For the first sequencing run a control genomic DNA mix was set up containing the following 15 Phytophthora species; P. austrocedri, P. cactorum, P. cambivora, P. chlamydospora, P. cinnamomi, P. gonapodyides, P. ilicis, P. kernoviae, P. lateralis, (EU2 lineage), P. obscura, P. plurivora, P. pseudosyringae, P. ramorum, P. syringae and P. boehmeriae (all but the last known to be present in the UK). For the second sequencing run a control genomic DNA mix was set up containing the following ten Phytophthora species; P. cactorum, P. foliorum, P. obscura, P. plurivora, P. rubi, P. siskiyouensis (all known to be present in the UK), and P. boehmeriae, P. castaneae, P. capsici and P. fallax (not known to be present in the UK). Species were included in the control mixes based on being present in Britain and expected to be detected in soil samples, as well as species not present in Britain and therefore not expected to be detected. Species were also chosen to span as wide a range of clades as possible from within these two criteria, with seven clades represented in both mixes. All cultures originated from single hyphal-tip colonies. Genomic DNA was extracted from mycelium harvested from Phytophthora cultures on V8 agar using the Nucleospin Plant Prep II kit (Machery-Nagel, Düren, Germany) according to the manufacturer’s instructions. A SYBR green quantitative real-time PCR assay was carried out on an ABI Prism 7300 Real Time PCR System (Applied Biosystems, Foster City, CA, USA) with the primers 18Ph2F and 5.8S-1R (Scibetta et al., 2012) using DNA of each Phytophthora species diluted 5, 10, 25, 50, 100 and 500×. Cycle threshold (Ct) values at each concentration were determined and DNAs from each species corresponding to Ct values between 22 and 30 were pooled for the DNA control mix; thus species were not expected to be present in equal abundance.
A ∼ 250 bp region of the ribosomal RNA (rRNA) internal transcribed spacer (ITS1) was amplified from each DNA sample using nested PCR with primer pairs 18Ph2F and 5.8S-1R in the first round and ITS6 and 5.8S-1R in the second round according to the protocol of Scibetta et al. (2012), except that proof-reading enzyme KAPA HiFi HotStart ReadyMix (KAPA Biosystems, Wilmington, MA, USA) was used for the PCR reaction to minimise errors during PCR. Second round primers were amended with overhang adapters to ensure compatibility with the Illumina index and sequencing adapters. These were: forward overhang; 5′ TCGTCGGCAGCGTCAGATGTGTATAAGAGACAG‐ [ITS6] and reverse overhang; 5′ GTCTCGTGGGCTCGGAGATGTGTATAAGAGACAG‐ [5.8S-1R] (Illumina, 2013). For each DNA sample, PCR was carried out in triplicate and all Phytophthora-positive PCR replicates were pooled for downstream processing.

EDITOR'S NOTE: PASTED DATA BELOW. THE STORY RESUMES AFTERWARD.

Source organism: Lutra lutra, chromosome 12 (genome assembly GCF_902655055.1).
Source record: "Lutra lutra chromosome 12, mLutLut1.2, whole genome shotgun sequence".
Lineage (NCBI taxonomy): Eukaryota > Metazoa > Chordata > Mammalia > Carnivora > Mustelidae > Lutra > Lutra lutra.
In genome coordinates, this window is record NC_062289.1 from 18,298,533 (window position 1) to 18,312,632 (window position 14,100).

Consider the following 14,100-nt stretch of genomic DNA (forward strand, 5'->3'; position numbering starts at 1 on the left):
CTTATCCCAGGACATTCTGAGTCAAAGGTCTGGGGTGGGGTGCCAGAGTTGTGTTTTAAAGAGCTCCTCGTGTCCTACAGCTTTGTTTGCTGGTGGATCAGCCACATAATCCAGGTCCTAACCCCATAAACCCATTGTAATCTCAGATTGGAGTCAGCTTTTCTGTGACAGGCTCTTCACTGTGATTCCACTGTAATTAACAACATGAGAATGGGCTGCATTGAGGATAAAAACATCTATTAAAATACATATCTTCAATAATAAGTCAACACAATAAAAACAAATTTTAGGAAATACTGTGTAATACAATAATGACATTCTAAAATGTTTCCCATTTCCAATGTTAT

Illumina sequencing library preparation and sequencing
Samples were prepared for sequencing following the protocols described for 16S Metagenomic Sequencing Library Preparation (Illumina, 2013). In brief, this involved clean-up of amplicon PCR using Agencourt® AMpure® XP beads (Agencourt Bioscience, Beverly, MA, USA) followed by index PCR in KAPA HiFi HotStart ReadyMix (KAPA Biosystems, Wilmington, MA, USA) to attach dual indices and Illumina sequencing adapters to each sample using the Nextera XT Index Kit (Epicentre, Madison, WI, USA). This step ensured that each sample could be uniquely identified during the sequencing run. A second PCR clean-up (as above) was then carried out and DNA of each sample visualised on an Agilent 2200 TapeStation (Santa Clara, CA, USA) and quantified using a Qubit® fluorimeter (Life Technologies, Paisley, UK). For each sequencing run, 96 samples were pooled for paired-end (2 × 250 bp) sequencing on a single flow cell of an Illumina MiSeq sequencer using the MiSeq v. 2 500 bp Nano kit (Illumina, San Diego, CA, USA) at the James Hutton Institute, Dundee, UK. Following quality control and de-multiplexing, FASTQ files containing reads for each sample were exported for bioinformatics analysis.